This poem previously appeared in Drunk Monkeys.

henna stains

by Mahta Riazi

there is no forgiveness
in the way Fereshte
slathers henna into my scalp
I have never felt a love that pulls at my roots
so bitterly
there is an intimacy in this anger
she holds not in her face
but in her finger tips.

moments ago
I said something I should not have said
though it is trying to avoid trespass
in a home bursting with forbidden names
we walk not on eggshells
but on damp clay that smears silently across carpeted floor.

henna stains leave an earth-red scent that hovers over everything
despite the hours we spend on our hands and knees
it is no use.
Fereshte says
I used to be somebody, you know
and I tell her I know
she says don’t look at me now
and I don’t dare turn back
my neck aches in stillness
the dough she kneads
a crumbling masterpiece.

In the Woods Called Karen

by Carrie Chappell

—for Karen Dalton


When I ask for voice,

She brings me firewood.

                                    (It’s an accident to need her)

&, when I pick at grasses,

She graces my tongue

With her picking, as if she combs

The rabbit of her blues

With my white-haired commas.


                                    (& I am grim with grammar)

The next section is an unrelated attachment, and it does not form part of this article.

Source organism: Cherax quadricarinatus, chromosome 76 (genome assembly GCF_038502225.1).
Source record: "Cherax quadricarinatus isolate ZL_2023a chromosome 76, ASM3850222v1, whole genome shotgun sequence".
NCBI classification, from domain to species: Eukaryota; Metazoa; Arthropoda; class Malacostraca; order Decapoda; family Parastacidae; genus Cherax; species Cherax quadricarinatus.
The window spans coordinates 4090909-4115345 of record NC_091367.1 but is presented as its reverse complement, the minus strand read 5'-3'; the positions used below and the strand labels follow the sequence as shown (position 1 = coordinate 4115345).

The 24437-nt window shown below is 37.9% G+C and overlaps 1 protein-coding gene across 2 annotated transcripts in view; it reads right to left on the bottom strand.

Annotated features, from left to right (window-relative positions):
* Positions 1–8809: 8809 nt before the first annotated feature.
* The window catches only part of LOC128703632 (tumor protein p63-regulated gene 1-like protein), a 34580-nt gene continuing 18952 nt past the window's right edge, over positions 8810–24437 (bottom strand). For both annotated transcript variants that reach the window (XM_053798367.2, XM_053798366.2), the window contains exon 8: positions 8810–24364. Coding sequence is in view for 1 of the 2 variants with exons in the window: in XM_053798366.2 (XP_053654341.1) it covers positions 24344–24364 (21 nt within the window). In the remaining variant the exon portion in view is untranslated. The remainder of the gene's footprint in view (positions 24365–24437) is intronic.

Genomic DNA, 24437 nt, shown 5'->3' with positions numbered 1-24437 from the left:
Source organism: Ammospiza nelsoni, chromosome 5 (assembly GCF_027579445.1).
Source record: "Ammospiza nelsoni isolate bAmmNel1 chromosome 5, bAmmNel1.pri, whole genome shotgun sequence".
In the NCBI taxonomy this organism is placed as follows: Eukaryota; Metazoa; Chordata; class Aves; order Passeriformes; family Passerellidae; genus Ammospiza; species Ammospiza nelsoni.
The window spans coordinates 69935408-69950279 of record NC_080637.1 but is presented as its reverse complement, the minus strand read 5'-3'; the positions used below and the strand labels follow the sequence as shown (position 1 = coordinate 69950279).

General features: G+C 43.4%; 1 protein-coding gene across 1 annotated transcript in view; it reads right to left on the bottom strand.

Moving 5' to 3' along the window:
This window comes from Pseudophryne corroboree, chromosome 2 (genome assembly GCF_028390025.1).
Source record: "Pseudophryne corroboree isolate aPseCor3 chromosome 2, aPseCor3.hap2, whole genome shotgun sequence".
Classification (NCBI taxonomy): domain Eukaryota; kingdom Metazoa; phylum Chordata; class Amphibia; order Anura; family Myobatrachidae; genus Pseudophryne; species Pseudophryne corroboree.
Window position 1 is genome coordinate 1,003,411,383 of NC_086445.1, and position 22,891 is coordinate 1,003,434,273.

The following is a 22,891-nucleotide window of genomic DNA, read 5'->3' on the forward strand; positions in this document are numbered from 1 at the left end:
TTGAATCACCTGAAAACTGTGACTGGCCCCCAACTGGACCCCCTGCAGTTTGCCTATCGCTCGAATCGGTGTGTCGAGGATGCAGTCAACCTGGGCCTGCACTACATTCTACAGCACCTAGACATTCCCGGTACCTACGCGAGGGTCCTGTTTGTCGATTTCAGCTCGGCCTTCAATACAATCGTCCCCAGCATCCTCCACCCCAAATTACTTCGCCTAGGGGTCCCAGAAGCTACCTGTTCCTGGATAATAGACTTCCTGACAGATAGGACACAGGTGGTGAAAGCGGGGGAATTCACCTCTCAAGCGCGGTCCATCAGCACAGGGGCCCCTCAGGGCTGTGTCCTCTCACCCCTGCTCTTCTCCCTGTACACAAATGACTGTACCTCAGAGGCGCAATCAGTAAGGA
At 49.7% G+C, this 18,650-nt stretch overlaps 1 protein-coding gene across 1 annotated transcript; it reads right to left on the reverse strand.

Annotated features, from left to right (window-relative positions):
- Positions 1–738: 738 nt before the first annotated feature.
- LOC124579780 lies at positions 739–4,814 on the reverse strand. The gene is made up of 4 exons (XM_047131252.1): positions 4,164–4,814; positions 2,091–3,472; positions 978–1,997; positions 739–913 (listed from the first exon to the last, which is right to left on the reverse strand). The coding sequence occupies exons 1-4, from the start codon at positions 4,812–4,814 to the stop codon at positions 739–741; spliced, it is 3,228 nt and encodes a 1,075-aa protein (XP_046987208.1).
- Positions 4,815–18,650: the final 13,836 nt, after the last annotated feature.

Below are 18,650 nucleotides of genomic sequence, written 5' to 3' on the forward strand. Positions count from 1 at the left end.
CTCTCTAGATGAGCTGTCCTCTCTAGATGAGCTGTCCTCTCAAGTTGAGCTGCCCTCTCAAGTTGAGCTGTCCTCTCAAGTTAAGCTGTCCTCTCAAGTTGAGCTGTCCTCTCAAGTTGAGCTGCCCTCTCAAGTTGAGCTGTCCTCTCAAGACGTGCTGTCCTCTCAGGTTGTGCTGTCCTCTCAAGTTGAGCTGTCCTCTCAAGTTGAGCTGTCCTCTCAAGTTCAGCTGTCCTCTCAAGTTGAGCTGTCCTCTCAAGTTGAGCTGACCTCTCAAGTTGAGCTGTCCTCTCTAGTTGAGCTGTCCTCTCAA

When I brush the bark

Of my history, her eyes

Pierce me from tree holes, black

Out impossibility,

Crow me to new questions.

This is the deep well

Of her look, the sap of her smirk.


This what fastens.

                                    (For she will stick to you)


When I see her walk a hill,

She flings off

My woman’s crooked look.

She is to rove. This is the crook

In her, the bristle.

She won’t be known.


When I go to love her, I see I’ve already

Sucked her dry, & she is shooting up.

She is shooing me away,

Shot with beyond.


                                    (In her wilderness is wilderness is wildernesses)

She dreams where few women sleep,

Runs where few patter, but

When she parts her lips, she cracks

My cabin floorboards wide open.

Carrie Chappell is a writer, translator, editor, and educator. Some of her poems have appeared in Cimarron Review, cream city review, FORTH Magazine, Harpur Palate, Leveler, Pittsburgh Poetry Review, SWWIM, and those that this. Her lyric and book essays have been published in DIAGRAM, Fanzine, The Iowa Review, The Rumpus, The Rupture, and Xavier Review. Originally from Birmingham, Alabama, Carrie is interested in the exploration of feminine personae and the narration of lives of women as they confront conflicting nostalgia for and injury perpetuated by Western structures of prejudice, particularly those apparent in her homeland of The U.S. American South.

My therapist asks “are your issues with vulnerability with everyone…or just with him?”

by Ajanae Dawkins